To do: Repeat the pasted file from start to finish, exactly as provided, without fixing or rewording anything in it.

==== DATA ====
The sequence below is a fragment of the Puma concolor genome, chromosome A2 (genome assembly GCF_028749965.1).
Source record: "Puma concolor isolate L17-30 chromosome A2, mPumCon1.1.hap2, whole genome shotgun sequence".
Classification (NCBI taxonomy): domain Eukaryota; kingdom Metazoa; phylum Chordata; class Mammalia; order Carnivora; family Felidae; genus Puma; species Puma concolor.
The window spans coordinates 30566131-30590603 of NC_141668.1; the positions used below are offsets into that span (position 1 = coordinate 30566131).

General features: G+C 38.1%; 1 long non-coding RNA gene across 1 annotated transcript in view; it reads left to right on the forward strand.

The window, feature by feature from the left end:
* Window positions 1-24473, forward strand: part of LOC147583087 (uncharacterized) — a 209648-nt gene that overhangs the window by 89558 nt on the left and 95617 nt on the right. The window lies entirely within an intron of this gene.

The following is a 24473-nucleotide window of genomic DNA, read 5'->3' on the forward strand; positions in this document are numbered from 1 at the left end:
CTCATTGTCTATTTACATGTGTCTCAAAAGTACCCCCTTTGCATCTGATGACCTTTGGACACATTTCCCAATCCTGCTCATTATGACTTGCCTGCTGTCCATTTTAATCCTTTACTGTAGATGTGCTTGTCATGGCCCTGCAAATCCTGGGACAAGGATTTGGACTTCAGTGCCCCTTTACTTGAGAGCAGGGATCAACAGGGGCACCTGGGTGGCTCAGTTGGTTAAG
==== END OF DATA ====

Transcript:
The sequence below is a fragment of the Puma concolor genome, chromosome A2 (genome assembly GCF_028749965.1).
Source record: "Puma concolor isolate L17-30 chromosome A2, mPumCon1.1.hap2, whole genome shotgun sequence".
Classification (NCBI taxonomy): domain Eukaryota; kingdom Metazoa; phylum Chordata; class Mammalia; order Carnivora; family Felidae; genus Puma; species Puma concolor.
The window spans coordinates 30566131-30590603 of NC_141668.1; the positions used below are offsets into that span (position 1 = coordinate 30566131).

General features: G+C 38.1%; 1 long non-coding RNA gene across 1 annotated transcript in view; it reads left to right on the forward strand.

The window, feature by feature from the left end:
* Window positions 1-24473, forward strand: part of LOC147583087 (uncharacterized) — a 209648-nt gene that overhangs the window by 89558 nt on the left and 95617 nt on the right. The window lies entirely within an intron of this gene.

The following is a 24473-nucleotide window of genomic DNA, read 5'->3' on the forward strand; positions in this document are numbered from 1 at the left end:
CTCATTGTCTATTTACATGTGTCTCAAAAGTACCCCCTTTGCATCTGATGACCTTTGGACACATTTCCCAATCCTGCTCATTATGACTTGCCTGCTGTCCATTTTAATCCTTTACTGTAGATGTGCTTGTCATGGCCCTGCAAATCCTGGGACAAGGATTTGGACTTCAGTGCCCCTTTACTTGAGAGCAGGGATCAACAGGGGCACCTGGGTGGCTCAGTTGGTTAAG